In a busy and frenzied season leading up to Christmas, it’s easy to complain and be judgmental. Father Collin Poston urges patience and kindness.
“Be patient, brothers and sisters, until the coming of the Lord. See how the farmer waits for the precious fruit of the earth, being patient with it until it receives the early and the late rains… be patient. Make your hearts firm, because the coming of the Lord is at hand. Do not complain… about one another, that you may not be judged. Take as an example of hardship and patience… the prophets who spoke in the name of the Lord.” – James 5:7-10
As you know well, one of the spiritual lessons of the season of Advent is patience. We recall in salvation history how many centuries ago our forefathers, our brothers and sisters in the faith, long awaited a Messiah, a Christ, a Redeemer, a “Deliverer” from the oppression of the world and of the devil, and of the political powers that often unjustly crushed their hope and spirits.
The prophets, including Isaiah, countered this oppression with words of courage, hope and impending victory: “Be strong, fear not! Here is your God, he comes with vindication, with divine recompense he comes to save you!” (Is. 35: 1-6, 10.) Most of the ones who heard these words never saw the Christ, but they still patiently believed with an ardent faith and a confident hope.
On a practical note, as we approach Christmas Day that is merely 10 days away we will likely find many opportunities to be patient with one another. What happens when we become impatient? St. James tells us: we tend to complain, especially about one another. He even warns that we may be judged upon our words.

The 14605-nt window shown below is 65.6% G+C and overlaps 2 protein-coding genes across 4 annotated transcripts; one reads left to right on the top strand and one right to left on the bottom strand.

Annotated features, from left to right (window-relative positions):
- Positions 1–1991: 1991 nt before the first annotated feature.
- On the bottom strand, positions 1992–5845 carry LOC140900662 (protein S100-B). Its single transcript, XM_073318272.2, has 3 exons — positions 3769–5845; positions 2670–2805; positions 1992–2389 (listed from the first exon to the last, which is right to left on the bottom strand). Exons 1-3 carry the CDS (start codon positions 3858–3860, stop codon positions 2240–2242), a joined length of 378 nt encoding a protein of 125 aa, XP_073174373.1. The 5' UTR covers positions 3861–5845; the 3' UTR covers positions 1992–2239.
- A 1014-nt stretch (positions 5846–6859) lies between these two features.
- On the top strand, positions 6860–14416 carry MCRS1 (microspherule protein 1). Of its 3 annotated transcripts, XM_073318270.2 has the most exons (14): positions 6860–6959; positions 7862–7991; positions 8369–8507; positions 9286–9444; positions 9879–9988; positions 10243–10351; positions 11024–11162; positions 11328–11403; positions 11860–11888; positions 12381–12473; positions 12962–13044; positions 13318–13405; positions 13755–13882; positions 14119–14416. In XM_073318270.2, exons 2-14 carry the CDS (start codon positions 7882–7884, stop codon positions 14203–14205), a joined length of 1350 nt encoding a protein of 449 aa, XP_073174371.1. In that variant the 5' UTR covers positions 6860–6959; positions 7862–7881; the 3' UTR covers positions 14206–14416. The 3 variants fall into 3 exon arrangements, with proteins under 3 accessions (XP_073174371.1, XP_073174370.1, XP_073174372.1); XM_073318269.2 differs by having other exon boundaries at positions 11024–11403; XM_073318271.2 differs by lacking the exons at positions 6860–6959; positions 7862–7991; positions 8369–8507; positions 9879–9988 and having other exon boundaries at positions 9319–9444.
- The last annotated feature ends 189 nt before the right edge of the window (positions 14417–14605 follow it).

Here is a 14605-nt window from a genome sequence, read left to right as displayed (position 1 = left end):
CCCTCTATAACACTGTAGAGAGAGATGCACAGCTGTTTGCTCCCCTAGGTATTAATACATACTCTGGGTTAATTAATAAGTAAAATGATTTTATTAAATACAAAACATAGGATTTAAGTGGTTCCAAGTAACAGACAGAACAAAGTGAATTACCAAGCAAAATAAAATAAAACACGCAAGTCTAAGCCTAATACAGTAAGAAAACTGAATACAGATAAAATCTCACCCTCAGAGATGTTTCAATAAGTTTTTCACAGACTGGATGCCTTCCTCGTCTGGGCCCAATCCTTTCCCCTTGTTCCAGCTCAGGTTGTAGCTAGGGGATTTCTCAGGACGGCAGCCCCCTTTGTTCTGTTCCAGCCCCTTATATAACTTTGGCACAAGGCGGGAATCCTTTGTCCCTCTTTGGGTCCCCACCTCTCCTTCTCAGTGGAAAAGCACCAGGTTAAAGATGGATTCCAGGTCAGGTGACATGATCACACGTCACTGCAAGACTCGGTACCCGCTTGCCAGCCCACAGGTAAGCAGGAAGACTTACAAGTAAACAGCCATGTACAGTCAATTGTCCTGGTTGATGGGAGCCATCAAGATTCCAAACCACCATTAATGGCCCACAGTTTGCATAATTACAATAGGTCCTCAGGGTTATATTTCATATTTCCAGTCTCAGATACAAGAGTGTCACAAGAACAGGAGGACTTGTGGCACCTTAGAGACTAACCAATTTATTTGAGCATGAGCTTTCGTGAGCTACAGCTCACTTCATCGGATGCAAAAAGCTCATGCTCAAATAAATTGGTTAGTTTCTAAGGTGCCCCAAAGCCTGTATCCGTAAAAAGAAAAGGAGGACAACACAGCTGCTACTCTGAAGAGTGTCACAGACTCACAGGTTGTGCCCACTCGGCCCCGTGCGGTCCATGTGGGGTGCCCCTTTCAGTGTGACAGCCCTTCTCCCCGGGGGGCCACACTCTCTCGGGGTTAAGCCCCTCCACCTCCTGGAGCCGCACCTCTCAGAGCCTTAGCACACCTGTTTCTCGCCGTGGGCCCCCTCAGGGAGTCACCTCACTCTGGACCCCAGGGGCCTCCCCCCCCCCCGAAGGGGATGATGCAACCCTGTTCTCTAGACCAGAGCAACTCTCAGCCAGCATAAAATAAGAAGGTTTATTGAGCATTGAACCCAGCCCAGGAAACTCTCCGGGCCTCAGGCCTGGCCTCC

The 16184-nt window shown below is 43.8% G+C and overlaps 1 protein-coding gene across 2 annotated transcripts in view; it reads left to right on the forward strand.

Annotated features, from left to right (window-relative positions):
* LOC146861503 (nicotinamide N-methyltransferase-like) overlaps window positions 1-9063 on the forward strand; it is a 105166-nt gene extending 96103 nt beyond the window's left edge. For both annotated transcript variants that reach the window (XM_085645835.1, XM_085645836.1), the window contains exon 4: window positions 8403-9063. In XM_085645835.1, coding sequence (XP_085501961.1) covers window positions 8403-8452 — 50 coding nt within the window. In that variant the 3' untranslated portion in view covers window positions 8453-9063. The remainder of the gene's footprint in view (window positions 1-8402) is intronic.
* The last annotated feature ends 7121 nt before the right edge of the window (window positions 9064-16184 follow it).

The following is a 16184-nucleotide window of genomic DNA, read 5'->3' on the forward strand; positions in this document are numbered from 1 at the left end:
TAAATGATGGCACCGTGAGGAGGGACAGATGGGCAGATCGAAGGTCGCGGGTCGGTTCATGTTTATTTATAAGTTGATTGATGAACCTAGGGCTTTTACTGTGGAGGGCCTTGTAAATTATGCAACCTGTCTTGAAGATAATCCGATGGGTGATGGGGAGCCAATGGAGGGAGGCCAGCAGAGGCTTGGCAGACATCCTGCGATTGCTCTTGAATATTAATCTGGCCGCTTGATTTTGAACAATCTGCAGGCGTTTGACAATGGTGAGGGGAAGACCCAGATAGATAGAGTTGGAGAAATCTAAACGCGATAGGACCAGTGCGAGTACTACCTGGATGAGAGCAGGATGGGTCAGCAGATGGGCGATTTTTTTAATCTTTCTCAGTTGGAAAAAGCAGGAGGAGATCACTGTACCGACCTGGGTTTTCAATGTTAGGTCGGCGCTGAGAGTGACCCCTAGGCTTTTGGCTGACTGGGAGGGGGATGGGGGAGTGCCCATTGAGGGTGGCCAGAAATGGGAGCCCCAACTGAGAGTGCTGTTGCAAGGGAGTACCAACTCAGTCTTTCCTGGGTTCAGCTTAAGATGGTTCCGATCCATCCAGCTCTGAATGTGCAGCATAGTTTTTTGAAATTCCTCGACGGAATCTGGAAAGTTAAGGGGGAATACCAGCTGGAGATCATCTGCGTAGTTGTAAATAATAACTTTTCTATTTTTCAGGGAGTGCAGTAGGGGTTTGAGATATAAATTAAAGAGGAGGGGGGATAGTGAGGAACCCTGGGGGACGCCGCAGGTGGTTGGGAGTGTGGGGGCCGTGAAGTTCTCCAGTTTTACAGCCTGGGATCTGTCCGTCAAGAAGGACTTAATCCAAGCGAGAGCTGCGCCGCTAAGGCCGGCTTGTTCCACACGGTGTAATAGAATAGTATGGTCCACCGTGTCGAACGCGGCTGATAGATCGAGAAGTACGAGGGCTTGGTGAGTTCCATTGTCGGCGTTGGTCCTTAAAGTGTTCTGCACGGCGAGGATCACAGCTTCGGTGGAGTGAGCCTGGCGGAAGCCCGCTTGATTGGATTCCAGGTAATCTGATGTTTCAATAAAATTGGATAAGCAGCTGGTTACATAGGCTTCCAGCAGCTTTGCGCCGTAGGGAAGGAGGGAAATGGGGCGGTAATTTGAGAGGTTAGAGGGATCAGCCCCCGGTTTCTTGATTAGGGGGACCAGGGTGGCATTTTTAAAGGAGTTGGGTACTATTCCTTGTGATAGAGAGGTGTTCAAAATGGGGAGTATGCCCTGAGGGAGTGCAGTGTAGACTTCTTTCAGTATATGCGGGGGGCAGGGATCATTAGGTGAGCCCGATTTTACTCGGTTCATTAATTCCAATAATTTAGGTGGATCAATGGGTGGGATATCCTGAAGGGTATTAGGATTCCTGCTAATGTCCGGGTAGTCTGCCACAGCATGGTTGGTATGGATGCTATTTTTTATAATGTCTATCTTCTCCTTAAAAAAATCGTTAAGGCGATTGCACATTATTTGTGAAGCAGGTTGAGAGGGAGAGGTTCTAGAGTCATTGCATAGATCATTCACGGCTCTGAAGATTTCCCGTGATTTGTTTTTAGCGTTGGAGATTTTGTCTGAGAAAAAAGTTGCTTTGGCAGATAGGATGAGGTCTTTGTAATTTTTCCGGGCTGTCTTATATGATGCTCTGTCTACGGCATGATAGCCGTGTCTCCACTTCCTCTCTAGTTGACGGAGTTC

When we complain about another, we often take a position of judgment. Yet only God is the ultimate judge, our Christ. We can be tempted to complain and judge all the time, whether driving in rush hour traffic, waiting in a long line at the supermarket, during Christmas shopping, fighting frustration in a stressful family or home situation, or in a challenging workplace or at school. The antidote is twofold.
First, show kindness in return. When we are tempted to use our tongue for cursing, bless with it instead. Take a deep breath, say a little prayer and give a “God bless you.”
Second, show gratitude. The more we reflect on our blessings – how indeed we are blessed in so many ways, many times over – it increases our gratitude and makes kindness so much easier.
May God bless you with the graces of Advent patience, kindness, gratitude, courage, hope and peace.
For more on Advent in the Archdiocese of Baltimore, click here.